Implementing the austra lia n implementing the australian curriculum for mathematics f to 10
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Implementing the Austra lia n Implementing the Australian Curriculum for Mathematics F to 10. Judy Anderson The University of Sydney Judy.anderson@sydney.edu.au. Key messages …. Balance is important Evaluate the types of questions and tasks used during mathematics lessons

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Implementing the Austra lia n Implementing the Australian Curriculum for Mathematics F to 10

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Implementing the AustralianImplementing the Australian Curriculum for Mathematics F to 10

Judy Anderson

The University of Sydney

Judy.anderson@sydney.edu.au


Key messages …

  • Balance is important

  • Evaluate the types of questions and tasks used during mathematics lessons

  • Assessment, assessment, assessment!!!

  • Alignment between curriculum, teaching and assessment


Mathematics teaching should include opportunities for (Cockcroft, 1982):

  • exposition by the teacher;

  • discussion between teacher and pupils and between pupils themselves;

  • appropriate practical work;

  • consolidation and practice of fundamental skills and routines;

  • problem solving, including the application of mathematics to everyday situations; and

  • investigational work.


Which tasks would support these proficiencies?

Examine the types of questions and tasks you use during mathematics lessons.


Gould, 2006

Because three is a larger number than 2

Because four is a larger number than three

Because six is a larger number than 3

Because 5 & 6 are larger numbers than 2 & 3

Because 12 & 13 are larger numbers than 9 & 10


Which tasks would support these proficiencies?

Examine the types of questions and tasks you use during mathematics lessons.


Bloom’s Taxonomy

  • Understand

  • Remember

  • Apply

  • Analyse

  • Evaluate

  • Create

Higher order thinking

Problem solving

Reasoning


ThinkersBills et al. (2004)

  • Give an example of … (another and another)

  • Open-ended

  • Explain or justify

  • Similarities and differences

  • Always, sometimes or never true

  • Odd-One-Out

  • Generalise

  • Hard and easy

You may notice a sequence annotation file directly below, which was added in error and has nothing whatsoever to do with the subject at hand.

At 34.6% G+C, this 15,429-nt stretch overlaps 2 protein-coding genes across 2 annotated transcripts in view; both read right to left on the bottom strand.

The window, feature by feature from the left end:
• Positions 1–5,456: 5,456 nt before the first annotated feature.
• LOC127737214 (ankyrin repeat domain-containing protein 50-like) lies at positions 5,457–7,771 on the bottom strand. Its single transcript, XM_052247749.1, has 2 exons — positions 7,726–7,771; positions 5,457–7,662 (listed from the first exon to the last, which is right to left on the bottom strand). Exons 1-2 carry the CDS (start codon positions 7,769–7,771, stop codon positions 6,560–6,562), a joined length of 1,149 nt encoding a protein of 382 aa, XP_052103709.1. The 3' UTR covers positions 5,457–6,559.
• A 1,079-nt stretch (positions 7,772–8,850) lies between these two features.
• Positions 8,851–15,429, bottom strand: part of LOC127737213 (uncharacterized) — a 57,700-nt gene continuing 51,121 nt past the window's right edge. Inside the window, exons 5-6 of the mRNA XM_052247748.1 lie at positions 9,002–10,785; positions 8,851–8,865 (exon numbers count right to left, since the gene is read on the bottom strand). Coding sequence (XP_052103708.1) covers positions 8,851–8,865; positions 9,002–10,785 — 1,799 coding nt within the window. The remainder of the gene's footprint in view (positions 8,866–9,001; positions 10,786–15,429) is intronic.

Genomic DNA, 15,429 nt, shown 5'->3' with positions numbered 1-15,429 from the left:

Approaches to teaching problem solving …


Approaches to teaching problem solving …


Approaches to teaching problem solving …


Approaches to teaching problem solving …


Successful problem solving requires

Deep mathematical

knowledge

General reasoning

abilities

Personal attributes

eg confidence,

persistence,

organisation

Skills and Attributes

Heuristic

strategies

Communication

skills

Abilities to work

with others

effectively

Helpful beliefs

eg orientation to ask

questions

Stacey, 2005


Which tasks or problems?


Types of problems???

  • Open-ended

  • Rich tasks

  • Real-world problem

  • Challenge

  • Investigation

  • Inquiry

  • Problem-based

  • Reflective inquiry


Which tasks or problems?

Content specific questions requiring a range of levels of thinking


Area and Perimeter in Year 5/6

Which shape has the largest perimeter?

Please explain your thinking.

Design a new shape with 12 squares which has the longest possible perimeter.

Deep mathematical

knowledge

General reasoning

abilities

Communication

skills

Heuristic

strategies


Which card is better value?

Please explain your thinking.

Deep mathematical

knowledge

General reasoning

abilities

Communication

skills

Heuristic

strategies


NumberandAlgebra


Make up an equation where the answer is x = 2

Make up an equation where the answer is x = 3

Make up an equation where ….

Another idea:

Change one number in the equation

4 x – 3 = 9,

so that the answer is x = 2.

NumberandAlgebra

Deep mathematical

knowledge

General reasoning

abilities

Communication

skills

Helpful beliefs

eg orientation to ask

questions

Abilities to work

with others

effectively


Number and Algebra

  • Explain the difference between particular pairs of algebraic expressions, such as and

  • Compare similarities and differences between sets of linear relationships, eg.


Number and Algebra:Fractions

Deep mathematical

knowledge

  • Explain why is less than

  • Explain why

General reasoning

abilities

Communication

skills

Abilities to work

with others

effectively

Informal and Formal Proof


Constructive alignment(Biggs, 2004)

  • Curriculum

  • Instruction

  • Assessment


Planning for Implementation(including Problem Solving and Reasoning)

  • Identify the topic (mathematical concepts)

  • Examine curriculum content statements

  • Use data to inform decisions on emphasis

  • Select, then sequence, appropriate tasks/activities

  • Identify the mathematical actions (proficiencies) in which you want students to engage

  • Design assessment for ALL proficiencies


Favourite Sources

MCTP (Maths300 through www.curriculum.edu.au)

Bills, C., Bills, L., Watson, A., & Mason, J. (2004). Thinkers. Derby, UK: ATM.

Downton, A., Knight, R., Clarke, D., & Lewis, G. (2006). Mathematics assessment for learning: Rich tasks and work samples. Fitzroy, Vic.: ACU National.

Lovitt, C., & Lowe, I. (1993). Chance and data. Melbourne: Curriculum Corporation.

Sullivan, P., & Lilburn, P. (2000). Open-ended maths activities. Melbourne, Vic: Oxford.

Swan, P. (2002). Maths investigations. Sydney: RIC Publications.


Resources:

  • MCTP (Maths 300) – Curriculum Corporation website http://www.curriculum.edu.au

  • ABS – http://www.abs.gov.au

  • NCTM – http://www.nctm.org

  • NRICH website – http://nrich.maths.org.uk/primary

  • Others???


Key messages …

  • Balance is important

  • Evaluate the types of questions and tasks used during mathematics lessons

  • Assessment, assessment, assessment!!!

  • Alignment between curriculum, teaching and assessment


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